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17 of 18 people found the following review helpful
5.0 out of 5 stars Promise of first two albums fulfilled...(back to serious reviewing),
With Insides Jon Hopkins cuts lose- everything from hard beat electronica to folk, from pulsing ambient dark trance to traditional Japanese instrumentation is used to explore new ground with enough interest to captivate most fans of the previous two albums...Think Ulrich Schnauss meets the better "soft" tracks by Plaid (Sincetta, Zamami without going too far/experimental/nuts like plaid can), but with Jon Hopkins' effortless, smooth arrangement. It like the album I hoped Plaid had made..beautiful but without the random noodling...Low Places is utter genius...this is music that moves, takes you, haunts you...
I love it, but the wife finds some bits a little edgy/ too electronic as Jon experiments with breakbeat/jazz percussion patterns, some with hardcore analogue synth sounds, so be warned spa owners and new agers...its not all smooth going. If you like an "edge" to chilled music then its here...every so often deft touches of piano smooth the buzz.
For anyone with an open mind and an appreciation of really beautiful music I highly recommend this album...something for a seriously good pair of headphones and no interruptions...Schnauss, Plaid, Port-Royal,Cocteaus/Guthrie/Rumskib types,Lunz, ambient, chilled electronica fans please enjoy...
ps For anyone disappointed in Jon Hopkins' new exploratory direction there is an ep of three tracks more akin to his pevious material, one track of which "fairytale" is utterly beautiful and highly recommended..
4 of 4 people found the following review helpful
5.0 out of 5 stars State of the Art,
Though some of the tracks lapse into over-reliance on macho drums to drive the tracks most sustain themselves with beautiful colours and transitions and, most important of all, some compelling musical ideas. "The Low Places" in particular is haunting and uplifting in equal measure. The soft piano timbre and ambient detail - the creaking piano stall, traffic outside the window, the car horn that turns into a strand of harmonic detail (all of which may be real or contrived) - superb imaginative work that feels very contemporary.
No vocals, some well recorded solo strings and a spectrum of electronic and found sounds to tantalise the most jaded palette. It works as a complete album listening experience and bears repeated listening.
7 of 9 people found the following review helpful
4.0 out of 5 stars hair in my porrige,
Amazon Verified Purchase(What is this?)
4.0 out of 5 stars The New William Orbit?,
Liking this a lot. It's something a bit different. One of the other reviewers doesn't like the 'glitchyness' but I would say it sounds pretty fresh and gives it a real edge. Really like the tracks that merge ambient hooks with dubstep breaks and speaker-popping basslines. I listened to this on a set of studio monitors and it blew me away.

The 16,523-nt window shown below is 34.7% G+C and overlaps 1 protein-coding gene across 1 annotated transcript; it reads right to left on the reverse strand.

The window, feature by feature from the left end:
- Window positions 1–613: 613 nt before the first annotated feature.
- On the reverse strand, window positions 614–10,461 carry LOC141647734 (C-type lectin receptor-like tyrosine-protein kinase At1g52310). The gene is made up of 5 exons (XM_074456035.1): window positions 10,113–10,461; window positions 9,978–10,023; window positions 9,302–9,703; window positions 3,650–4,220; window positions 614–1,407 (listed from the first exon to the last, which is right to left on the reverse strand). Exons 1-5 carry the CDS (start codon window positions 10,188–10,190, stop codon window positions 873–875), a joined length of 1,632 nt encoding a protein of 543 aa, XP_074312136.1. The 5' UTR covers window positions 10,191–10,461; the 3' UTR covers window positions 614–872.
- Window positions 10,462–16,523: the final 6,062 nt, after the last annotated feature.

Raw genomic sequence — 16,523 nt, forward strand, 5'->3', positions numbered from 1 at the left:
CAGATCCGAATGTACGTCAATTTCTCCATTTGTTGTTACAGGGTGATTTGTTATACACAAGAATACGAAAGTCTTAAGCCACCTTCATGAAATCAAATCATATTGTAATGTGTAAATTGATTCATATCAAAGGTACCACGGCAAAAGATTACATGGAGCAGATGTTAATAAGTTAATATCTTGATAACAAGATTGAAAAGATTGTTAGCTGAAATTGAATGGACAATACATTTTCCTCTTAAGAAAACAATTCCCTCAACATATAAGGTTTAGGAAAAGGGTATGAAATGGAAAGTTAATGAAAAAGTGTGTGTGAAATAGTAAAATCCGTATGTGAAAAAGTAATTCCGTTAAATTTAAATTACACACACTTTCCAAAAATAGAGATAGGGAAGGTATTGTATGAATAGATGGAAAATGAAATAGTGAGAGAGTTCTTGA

This CD is going to travel with me for quite a while.
1 of 2 people found the following review helpful
4.0 out of 5 stars Jon, what happened?,
3 of 6 people found the following review helpful
5.0 out of 5 stars Signposts For A Hopeful Heart,
Consider this brief review as a signpost. A map at most.
The heart of the territory beats in Mr Hopkins' latest release 'Insides'.
The title is apt. Interiority is all in this single-minded project.
The music shows evidence of kinship with close cousins exploring
not dissimilar sound-worlds but this need not concern us here.
The composer's voice is sufficiently distinctive
that we are forced to sit up and listen.
The door opens on one of the most profoundly moving
little pieces that I have ever encountered in any genre.
'The Wider Sun' deserves a place in every home and heart.
A melody to make the world just a tiny bit more bearable.
All that follows is never less than tantalizing.
The plodding march of the title track is spun through
with shimmering threads of mercurial brilliance.
Fierce elemental stuff.
The complex rhythmic patterns in 'Colour Eye' contrast
magically with the ambient keyboard arabesques;
the raging second subject eventually evaporating
into the sound of falling rain.
'Light Through The Veins' builds steadily on a simple
repetitive opening motif. Layer upon layer the crescendo
evolves into an overwhelming wave of sound.
We are swept along with it. Resistance is futile !
The diminuendo is equally beautifully managed
until the piece fades away into blissful nothingness.
'A Drifting Up' is yet another remarkable piece.
From the simplest elements Mr Hopkins constructs
music which has the power to reach deep down
inside your guts and insist that you FEEL SOMETHING.
The concluding piano composition is an indescribable jewel.
Keep your ears and your heart open and I challenge you not
to be stirred, confronted and moved by this wonderful album.
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